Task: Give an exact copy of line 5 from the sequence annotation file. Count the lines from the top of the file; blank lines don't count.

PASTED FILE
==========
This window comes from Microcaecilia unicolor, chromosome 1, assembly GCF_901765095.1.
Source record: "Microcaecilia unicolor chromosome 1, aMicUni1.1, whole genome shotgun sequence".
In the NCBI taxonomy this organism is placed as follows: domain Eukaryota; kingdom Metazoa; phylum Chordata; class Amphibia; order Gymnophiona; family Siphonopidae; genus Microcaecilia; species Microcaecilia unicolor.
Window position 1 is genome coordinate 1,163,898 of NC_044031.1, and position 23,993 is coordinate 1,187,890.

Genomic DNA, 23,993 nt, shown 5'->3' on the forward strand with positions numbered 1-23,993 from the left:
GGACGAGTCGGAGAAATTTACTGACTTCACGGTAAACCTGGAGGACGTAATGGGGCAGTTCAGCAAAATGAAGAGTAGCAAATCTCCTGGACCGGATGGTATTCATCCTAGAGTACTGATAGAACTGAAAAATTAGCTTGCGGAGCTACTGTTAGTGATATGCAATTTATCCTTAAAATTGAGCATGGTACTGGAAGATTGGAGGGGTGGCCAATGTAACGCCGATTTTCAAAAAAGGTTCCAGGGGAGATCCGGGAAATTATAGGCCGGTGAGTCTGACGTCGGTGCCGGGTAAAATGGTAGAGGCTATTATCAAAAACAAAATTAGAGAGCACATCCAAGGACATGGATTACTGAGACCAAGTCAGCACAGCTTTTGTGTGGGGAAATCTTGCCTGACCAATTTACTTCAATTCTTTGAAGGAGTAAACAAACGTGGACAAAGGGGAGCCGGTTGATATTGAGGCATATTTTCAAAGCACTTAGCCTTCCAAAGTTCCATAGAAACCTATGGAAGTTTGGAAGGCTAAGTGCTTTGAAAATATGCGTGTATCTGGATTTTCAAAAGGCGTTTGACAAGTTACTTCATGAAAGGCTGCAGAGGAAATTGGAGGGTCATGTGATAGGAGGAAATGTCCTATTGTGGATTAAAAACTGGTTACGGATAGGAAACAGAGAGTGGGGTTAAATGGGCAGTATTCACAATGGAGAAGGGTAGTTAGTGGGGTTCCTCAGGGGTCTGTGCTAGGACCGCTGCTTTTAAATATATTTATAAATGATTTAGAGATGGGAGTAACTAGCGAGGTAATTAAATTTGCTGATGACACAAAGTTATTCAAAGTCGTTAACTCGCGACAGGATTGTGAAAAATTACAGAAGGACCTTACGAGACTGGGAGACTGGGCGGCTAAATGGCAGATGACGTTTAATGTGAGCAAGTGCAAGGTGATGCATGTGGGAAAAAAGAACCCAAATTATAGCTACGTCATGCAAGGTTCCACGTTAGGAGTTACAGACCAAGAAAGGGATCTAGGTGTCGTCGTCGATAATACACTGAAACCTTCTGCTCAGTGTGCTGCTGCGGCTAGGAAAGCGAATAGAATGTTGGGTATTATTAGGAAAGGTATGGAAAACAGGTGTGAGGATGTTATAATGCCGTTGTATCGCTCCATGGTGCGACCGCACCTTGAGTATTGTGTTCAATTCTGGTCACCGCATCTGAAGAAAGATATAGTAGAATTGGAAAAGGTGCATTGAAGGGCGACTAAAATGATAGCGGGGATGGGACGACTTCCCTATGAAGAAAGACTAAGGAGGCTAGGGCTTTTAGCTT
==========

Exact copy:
Genomic DNA, 23,993 nt, shown 5'->3' on the forward strand with positions numbered 1-23,993 from the left: